We're seeing that mentality or that desire of other first nations to come through. We're seeing that testimony here today, or last week when we had first nations from northern Saskatchewan. They're purchasing TLE land. They're finding resources for development in the urban centres of Prince Albert, Saskatoon, Regina, Yorkton, throughout Saskatchewan. Some of them are actually partnering in other provinces as economic development.

What are first nations looking for in economic development, and how do they envision their success?

5:10 p.m.

As an Individual

Gordon Shanks

There's great variety in the answer to that question. Some first nations would see mainstream economic development as the ultimate solution to everything. There are other instances, though, in which first nations are not going to be having box stores and are not going to be leasing out subdivisions; they're just not located in places where that's going to happen.

But there are lots of opportunities still. You can imagine people getting into ecotourism or tourism in places where that's viable; you can imagine traditional building of various artifacts that can be developed. But in some instances, communities may decide that their future is really in urban centres, and if the people are educated and trained, and such, they may in fact decide that they're going to relocate over time. We shouldn't consider that a negative thing either.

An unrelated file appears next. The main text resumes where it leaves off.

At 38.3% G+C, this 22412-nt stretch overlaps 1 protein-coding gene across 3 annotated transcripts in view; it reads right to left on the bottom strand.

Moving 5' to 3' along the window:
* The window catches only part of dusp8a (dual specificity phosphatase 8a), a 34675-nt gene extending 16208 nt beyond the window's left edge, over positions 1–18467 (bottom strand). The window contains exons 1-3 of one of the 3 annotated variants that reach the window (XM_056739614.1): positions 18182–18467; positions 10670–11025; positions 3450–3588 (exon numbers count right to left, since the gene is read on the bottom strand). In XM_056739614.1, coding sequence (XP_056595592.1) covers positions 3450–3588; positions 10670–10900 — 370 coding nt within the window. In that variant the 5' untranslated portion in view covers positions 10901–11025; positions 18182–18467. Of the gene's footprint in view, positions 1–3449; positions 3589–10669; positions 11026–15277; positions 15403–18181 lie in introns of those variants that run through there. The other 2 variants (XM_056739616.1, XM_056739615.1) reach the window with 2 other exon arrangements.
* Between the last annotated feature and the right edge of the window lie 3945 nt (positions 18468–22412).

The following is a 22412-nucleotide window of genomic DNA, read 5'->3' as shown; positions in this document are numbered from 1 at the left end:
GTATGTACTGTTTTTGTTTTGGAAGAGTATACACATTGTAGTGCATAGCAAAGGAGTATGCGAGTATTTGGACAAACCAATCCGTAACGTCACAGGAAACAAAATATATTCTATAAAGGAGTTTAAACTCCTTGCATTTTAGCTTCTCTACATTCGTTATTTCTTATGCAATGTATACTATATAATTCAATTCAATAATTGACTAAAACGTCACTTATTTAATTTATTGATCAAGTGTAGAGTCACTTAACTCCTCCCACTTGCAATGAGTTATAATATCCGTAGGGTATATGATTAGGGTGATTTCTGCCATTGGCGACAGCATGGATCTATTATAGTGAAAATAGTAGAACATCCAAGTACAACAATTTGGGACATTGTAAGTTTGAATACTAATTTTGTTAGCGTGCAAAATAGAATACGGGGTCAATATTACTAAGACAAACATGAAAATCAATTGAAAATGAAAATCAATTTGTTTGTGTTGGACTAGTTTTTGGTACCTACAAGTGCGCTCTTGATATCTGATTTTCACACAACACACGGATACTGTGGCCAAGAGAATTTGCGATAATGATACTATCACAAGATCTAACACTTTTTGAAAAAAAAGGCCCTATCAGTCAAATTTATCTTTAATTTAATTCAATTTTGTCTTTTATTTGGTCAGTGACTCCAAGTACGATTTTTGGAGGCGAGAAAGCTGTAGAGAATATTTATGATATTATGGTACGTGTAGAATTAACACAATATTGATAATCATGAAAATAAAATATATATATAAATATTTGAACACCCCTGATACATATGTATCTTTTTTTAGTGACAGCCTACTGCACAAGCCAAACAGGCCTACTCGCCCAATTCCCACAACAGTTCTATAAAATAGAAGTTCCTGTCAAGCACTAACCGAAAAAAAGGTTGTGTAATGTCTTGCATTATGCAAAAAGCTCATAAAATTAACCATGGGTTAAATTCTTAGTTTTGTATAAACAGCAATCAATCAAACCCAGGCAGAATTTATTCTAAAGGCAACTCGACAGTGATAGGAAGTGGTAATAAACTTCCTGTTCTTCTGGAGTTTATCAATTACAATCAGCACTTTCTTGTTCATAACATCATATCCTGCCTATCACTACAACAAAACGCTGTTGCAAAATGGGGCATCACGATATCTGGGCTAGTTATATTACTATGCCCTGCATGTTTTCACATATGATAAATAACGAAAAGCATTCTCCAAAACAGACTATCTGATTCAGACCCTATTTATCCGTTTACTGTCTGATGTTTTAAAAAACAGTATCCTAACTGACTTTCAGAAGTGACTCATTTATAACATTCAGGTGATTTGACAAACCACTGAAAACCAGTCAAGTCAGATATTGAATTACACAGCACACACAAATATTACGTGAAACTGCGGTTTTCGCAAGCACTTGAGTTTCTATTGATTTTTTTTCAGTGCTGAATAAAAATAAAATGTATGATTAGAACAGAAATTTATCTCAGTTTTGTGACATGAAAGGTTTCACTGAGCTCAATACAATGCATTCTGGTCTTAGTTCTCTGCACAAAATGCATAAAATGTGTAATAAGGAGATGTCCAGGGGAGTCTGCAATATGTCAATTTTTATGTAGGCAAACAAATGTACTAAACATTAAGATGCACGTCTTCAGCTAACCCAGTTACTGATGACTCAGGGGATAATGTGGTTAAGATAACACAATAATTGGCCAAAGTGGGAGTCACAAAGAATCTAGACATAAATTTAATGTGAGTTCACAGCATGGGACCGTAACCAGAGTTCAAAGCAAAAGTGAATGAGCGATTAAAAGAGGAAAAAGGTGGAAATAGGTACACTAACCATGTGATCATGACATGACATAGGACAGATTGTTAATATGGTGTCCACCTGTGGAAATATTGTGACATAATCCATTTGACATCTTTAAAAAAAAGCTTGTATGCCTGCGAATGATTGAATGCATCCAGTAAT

I don't know whether there are any members here from Saskatchewan, but having grown up there, I know that we went through this: everybody left and went to other places. The regions are stronger as a result of it, and nobody lost.

So I think first nations may well take that on as well.

5:10 p.m.

Conservative

Rob Clarke Desnethé—Missinippi—Churchill River, SK

I'm just wondering what types of questions government should be asking first nations communities in order to support emerging first nations economies.

5:10 p.m.

As an Individual

Gordon Shanks

I guess what first nations leaders would tell you is “Ask us. Don't decide on your own and then come and tell us what you've decided is your policy.” That tends still to be the way it works, rather than what you're doing, which may be the right thing. You're actually talking to the first nations and asking, what is it you need; what's going to work for you?

Very often, if you're not living the day-to-day circumstances, you don't really have the key insights. You can come up with some broad-brush types of things, but it's the leadership that is going to be able to say what they actually need and what's going to work. You're talking to the people who have succeeded, and they're going to give you some good insights, I'm sure.

5:10 p.m.

Conservative

Rob Clarke Desnethé—Missinippi—Churchill River, SK

Mr. Chair, I still have one question, if you don't mind.

5:10 p.m.

Conservative

The Chair Chris Warkentin

You're out of time; you're over by a minute now.

If there are additional questions, we have time, but I know that some of you are trying to get out to flights, so I'm getting a sense that people want to get moving.

Mr. Shanks, we thank you so much for being here today. We certainly appreciate your testimony and your insight. This will be a complement to the report we read that you wrote, and this certainly is supplementary to what we've heard from previous delegations, so thanks very much.

5:10 p.m.

As an Individual

Gordon Shanks

Thank you very much.

5:10 p.m.

Conservative

The Chair Chris Warkentin

The meeting is adjourned.